3. You may need to learn how to budget
You’re probably thinking, “I’m swimming in student loan debt right now, how will I manage?” Don’t let the pay cheques fool you into thinking you’re rich. Allow for some honeymoon post-grad spending, but don’t go too crazy as you may be paying for it later. Set up some savings’ goals. Do you want to buy a car in the near future? Are you thinking of purchasing your own house in a couple years? Start saving now because you never know what curve-ball life will throw at you as you try to plan for your future. Things can change so quickly in 3,4 or 8 months. It’s important to plan for unexpected expenses, such as a car accident, vet bill, or loss of a job.
4. You’ll work with different personalities
Like in post-secondary, you’ll be expected to work with people who may or may not share the same opinions, ideas, or interests as you do. Maybe you’ll end up sharing the same birthday as someone, hint my co-worker. What are the chances of that? Heck they may even be much older than you. Have an open mind and practice active listening–it goes a long way. Don’t be afraid to be yourself, but remember to be professional at the same time.
5. Roll with the punches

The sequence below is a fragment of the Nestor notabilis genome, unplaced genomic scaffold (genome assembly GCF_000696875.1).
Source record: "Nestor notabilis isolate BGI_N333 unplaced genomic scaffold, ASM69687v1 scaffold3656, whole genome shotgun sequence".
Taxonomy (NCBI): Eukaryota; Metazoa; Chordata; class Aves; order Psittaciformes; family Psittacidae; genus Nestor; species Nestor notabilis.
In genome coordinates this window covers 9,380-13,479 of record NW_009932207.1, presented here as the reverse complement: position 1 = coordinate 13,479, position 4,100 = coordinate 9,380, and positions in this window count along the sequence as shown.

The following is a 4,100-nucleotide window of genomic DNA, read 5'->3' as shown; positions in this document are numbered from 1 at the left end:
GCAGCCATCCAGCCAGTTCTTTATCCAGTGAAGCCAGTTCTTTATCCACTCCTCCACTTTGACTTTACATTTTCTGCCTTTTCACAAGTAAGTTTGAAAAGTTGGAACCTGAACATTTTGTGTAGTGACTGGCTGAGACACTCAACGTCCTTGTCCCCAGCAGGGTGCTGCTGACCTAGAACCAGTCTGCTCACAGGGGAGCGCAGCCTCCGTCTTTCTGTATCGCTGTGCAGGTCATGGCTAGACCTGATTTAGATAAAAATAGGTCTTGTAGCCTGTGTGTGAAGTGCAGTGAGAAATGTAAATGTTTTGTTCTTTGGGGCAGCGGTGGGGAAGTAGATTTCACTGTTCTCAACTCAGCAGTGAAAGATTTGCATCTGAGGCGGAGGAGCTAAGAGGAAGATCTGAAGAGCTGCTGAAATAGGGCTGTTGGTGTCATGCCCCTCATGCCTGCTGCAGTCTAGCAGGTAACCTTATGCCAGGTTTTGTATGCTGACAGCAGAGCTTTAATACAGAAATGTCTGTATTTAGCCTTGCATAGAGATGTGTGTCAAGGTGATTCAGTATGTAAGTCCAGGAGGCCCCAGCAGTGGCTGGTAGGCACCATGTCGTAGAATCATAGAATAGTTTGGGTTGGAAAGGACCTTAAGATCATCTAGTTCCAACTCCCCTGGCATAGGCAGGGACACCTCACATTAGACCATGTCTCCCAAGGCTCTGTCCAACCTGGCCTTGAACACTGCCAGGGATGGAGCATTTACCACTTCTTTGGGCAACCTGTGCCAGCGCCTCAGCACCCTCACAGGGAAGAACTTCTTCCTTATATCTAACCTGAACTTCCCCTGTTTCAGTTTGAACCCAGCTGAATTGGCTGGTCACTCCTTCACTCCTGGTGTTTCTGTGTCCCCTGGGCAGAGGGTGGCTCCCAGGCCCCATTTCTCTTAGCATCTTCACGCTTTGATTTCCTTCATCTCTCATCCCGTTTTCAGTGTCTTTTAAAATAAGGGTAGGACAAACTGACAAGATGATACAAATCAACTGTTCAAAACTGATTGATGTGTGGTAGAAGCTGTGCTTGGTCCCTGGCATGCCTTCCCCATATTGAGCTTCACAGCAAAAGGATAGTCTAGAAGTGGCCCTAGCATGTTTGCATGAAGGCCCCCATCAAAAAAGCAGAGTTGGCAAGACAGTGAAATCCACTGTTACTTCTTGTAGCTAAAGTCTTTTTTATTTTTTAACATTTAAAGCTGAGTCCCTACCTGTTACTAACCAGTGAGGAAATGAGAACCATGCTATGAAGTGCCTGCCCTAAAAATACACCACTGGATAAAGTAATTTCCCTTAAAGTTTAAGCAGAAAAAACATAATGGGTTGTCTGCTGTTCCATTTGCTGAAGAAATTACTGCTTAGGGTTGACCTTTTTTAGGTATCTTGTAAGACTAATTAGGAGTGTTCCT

Things might not always go your way, or changes may occur that you don’t like. That’s normal. It’s important to adapt to new circumstances and seek the positives even in tough situations. Find solutions when necessary, be flexible and cooperative, and don’t take criticism to heart–this will enable you to grow and learn.
6. You’ll learn to self-start
When I first started at my new job I had anxiety all the time, and often still do. How do I do this? Why am I not properly trained? What did I even learn in all those years in University? Why am I so inadequate at my job? Trust me, I know. Sometimes I have anxiety about writing an email. Go figure!
University doesn’t prepare you about each and every little thing that comes with working XYZ job. In school you’re taught to follow a rubric or set guidelines for said project. Sometimes you have the creative freedom to develop your own thesis for a research paper, but sometimes you don’t. Today you have to write about the Canadian Income Tax System and why it’s great for low income earners and crappy for high income earners. But what if the opposite is true tomorrow? This goes for work as well. Today you might analyze why last quarters’ expenses were up, but last year they were down–what factors contributed to this change? Data and other types of real-world information fluctuate over time. You might not always have the answers to your questions so you’ll need to improvise a bit and find what works for you.
Those overwhelming feelings of not knowing enough for your job will motivate you to learn more and self-start without even realizing it. Be proud of what you can accomplish while doing so, because it might pay off!
I hope my advice didn’t bring you too down. Remember, have an open mind, ask more questions, and never stop learning.
– Steph xo